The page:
The anatomy of cheese: Or how I learned to stop worrying and play a tournament list

A couple of months ago, I decided to take the plunge and register for a tournament at the Spielbar in Trier, despite expecting nothing but getting thoroughly beaten up and having a horrible time with rules lawyering and facing more Flyers than you can shake a stick at. But hey, that’s what you do to get out of the house every once in a while.

Unfortunately, the event is on the same day as Make War Not Love, the casual event in Nommern, so I decided that two days of fun are better than half a day and dropped out of the tournament. Nevertheless, I had already planned and written my army list andas I know some of the other people who regularly play in the events at the Spielbar, so when one of them, Simon Elsen (who is a disgustingly good painter and won the German Armies on Parade event in 2013) asked me for a game, I said yes.

I am going to spare you the details of the game itself as he played an experimental Tyranids list that used some of the formations from the second Nid dataslate, the one using 3 FMCs and 3 units of Gargoyles, making all Gargoyles scoring and non-contestable, as well as being able to recycle Gargoyle units and the Endless Swarm one that recycles Gaunts on a 4+. Although this looks good on paper, 1850 points are not enough to include all these units (he had 9 10-strong units of Gaunt/Gargoyle genus guys and 3 FMCs to pay for before filling a single slot in his Force Organisation Chart) and he ended up having a ton of minimum strength units that I swept away quite handily. I have to say though that he was a true Scholar and Gentleman and that this game has allayed my fears of playing in a tournament context, at least regarding player behaviour. We had some rules discussions, but they were all dealt with easily and politely and we both enjoyed the game, despite the lists we ran.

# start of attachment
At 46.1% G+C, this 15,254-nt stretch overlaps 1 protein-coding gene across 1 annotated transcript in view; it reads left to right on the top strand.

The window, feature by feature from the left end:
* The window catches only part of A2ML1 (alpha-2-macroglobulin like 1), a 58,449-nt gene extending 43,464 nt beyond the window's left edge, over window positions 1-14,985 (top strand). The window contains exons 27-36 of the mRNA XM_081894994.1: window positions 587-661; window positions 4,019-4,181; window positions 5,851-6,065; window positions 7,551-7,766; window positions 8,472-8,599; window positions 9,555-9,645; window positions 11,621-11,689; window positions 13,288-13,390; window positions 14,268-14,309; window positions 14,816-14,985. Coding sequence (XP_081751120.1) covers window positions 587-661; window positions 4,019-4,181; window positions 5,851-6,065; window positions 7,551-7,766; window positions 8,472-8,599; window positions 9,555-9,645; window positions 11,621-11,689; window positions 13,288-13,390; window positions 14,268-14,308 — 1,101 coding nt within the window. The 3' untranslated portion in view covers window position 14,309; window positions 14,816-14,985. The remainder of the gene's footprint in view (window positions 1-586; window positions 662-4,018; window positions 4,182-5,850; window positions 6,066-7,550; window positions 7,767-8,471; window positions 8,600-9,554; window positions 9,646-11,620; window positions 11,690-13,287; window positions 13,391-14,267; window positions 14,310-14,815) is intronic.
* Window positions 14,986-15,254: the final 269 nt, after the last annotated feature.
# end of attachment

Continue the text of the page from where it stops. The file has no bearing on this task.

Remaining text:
I would rather offer you a look at my list, as I believe it is a good example of what a true Win At All Costs tournament list is. You might consider it an example of what is overpowered to put other stuff into perspective. A word of warning for the fluff bunnies among you, this list puts the fluff  in a potato bag and then beats it up with a baseball bat. I was running Eldar with Dark Eldar allies, or as the tournament pros call it, the SeerStar.

Farseer on Jetbike: Warlord

Farseer on Jetbike

Between them, they have 6 Psychic Powers and try to roll on the Runes of Battle chart until one of them generates Fortune to let the whole unit reroll all failed saving throws (armour, cover and invulnerable) as well as Deny the Witch (which is usually a 4+ as they are Mastery Level 3 psykers, which is rare outside of Chaos). The rest of the rolls is spent getting as many instances of Guide and Prescience as possible to grant their units or other units rerolls to hit. Usually, you end up with 3-4 units that can reroll their shots or even all their attacks per round.